posted at 23:50
Author Name: Dina Spector
Why Europeans Dont Refrigerate Eggs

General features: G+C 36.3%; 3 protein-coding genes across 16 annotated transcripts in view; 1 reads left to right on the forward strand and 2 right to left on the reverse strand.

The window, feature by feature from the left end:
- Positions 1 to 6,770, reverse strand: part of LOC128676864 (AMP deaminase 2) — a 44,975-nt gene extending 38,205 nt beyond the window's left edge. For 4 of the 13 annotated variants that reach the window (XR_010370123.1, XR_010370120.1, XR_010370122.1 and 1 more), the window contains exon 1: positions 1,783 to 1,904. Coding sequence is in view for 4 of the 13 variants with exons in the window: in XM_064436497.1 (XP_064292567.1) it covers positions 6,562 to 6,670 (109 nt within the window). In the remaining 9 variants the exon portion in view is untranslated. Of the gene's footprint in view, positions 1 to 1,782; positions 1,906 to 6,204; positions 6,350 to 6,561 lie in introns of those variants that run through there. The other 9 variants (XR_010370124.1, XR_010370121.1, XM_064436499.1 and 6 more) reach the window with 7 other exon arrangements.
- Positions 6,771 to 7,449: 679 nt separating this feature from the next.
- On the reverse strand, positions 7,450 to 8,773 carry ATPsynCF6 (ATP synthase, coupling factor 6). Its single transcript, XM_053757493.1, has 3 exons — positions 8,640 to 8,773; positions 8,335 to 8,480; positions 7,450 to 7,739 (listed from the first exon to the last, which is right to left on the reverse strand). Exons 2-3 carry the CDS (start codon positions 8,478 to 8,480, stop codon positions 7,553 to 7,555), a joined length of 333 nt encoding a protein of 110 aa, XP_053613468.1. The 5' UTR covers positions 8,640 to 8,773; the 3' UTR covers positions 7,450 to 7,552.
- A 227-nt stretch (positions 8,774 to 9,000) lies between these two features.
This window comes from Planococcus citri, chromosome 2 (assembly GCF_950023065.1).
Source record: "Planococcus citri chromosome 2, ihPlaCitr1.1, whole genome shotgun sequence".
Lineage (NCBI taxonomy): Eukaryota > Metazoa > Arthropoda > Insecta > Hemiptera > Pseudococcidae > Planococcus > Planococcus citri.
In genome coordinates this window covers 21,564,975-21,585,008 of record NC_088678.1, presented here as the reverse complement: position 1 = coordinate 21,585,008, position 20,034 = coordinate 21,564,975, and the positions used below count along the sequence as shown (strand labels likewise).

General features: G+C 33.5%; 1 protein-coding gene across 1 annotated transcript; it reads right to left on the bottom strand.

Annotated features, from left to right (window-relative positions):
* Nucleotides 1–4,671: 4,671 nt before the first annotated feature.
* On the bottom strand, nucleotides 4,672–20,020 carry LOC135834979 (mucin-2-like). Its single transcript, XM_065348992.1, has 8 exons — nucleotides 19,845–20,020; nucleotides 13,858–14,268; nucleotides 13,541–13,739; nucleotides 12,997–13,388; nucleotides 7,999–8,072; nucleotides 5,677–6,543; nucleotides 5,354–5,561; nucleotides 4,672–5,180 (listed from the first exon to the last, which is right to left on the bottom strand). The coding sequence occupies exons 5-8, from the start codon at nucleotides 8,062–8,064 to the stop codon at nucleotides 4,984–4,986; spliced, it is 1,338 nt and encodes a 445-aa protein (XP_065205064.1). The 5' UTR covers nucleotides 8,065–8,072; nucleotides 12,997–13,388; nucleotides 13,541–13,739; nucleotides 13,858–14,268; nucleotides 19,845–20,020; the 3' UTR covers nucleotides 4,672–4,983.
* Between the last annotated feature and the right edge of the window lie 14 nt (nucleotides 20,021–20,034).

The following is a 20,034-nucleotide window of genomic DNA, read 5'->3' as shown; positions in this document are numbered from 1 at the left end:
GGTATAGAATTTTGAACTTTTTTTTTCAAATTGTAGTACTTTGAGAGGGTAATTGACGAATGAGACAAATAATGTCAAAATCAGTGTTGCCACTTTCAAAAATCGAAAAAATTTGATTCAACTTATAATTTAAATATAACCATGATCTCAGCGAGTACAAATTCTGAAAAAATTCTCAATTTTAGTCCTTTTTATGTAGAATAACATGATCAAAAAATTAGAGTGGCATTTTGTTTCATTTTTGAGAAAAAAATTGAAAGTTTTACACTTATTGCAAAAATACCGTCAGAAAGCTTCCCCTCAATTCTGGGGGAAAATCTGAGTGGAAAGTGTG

In the US, the Department of Agriculture requires that eggs destined for supermarket shelves - called graded eggs - are washed and sprayed with a chemical sanitiser before they are sold to the public to reduce the risk of salmonella infection. In the UK, Grade A hen eggs may not be washed because the process is thought to "Aid the transfer of harmful bacteria like salmonella from the outside to the inside of the egg," according to the Food Safety Authority of Ireland. The bacteria can be passed on from an infected hen to the inside of the egg as it's developing, or it can get onto the outside of the shell after the egg is laid by coming into contact with the hen's feces. In the US, large-scale laying houses are preferred over the free-range systems commonly used in the UK. The factory farm environment means more eggs can be produced on a smaller amount of land, but it also makes eggs more susceptible to contamination, even with good sanitary practises. To get around the chance of that happening, the washing solution has to be hot enough - a minimum of 32.2 degrees Celsius - to prevent the egg's contents from contracting slightly as the egg cools and drawing dirty water in through the shell, according to the USDA. "The priority in egg production is to produce clean eggs at the point of collection, rather than trying to clean them afterwards," according to food safety officials in Ireland. "A cold egg left out at room temperature can sweat, facilitating the growth of bacteria that could contaminate the egg," according to the United Egg Producers association. Egg farmers began vaccinating their hens in 1997, after thousands of people were sickened by the bacteria.

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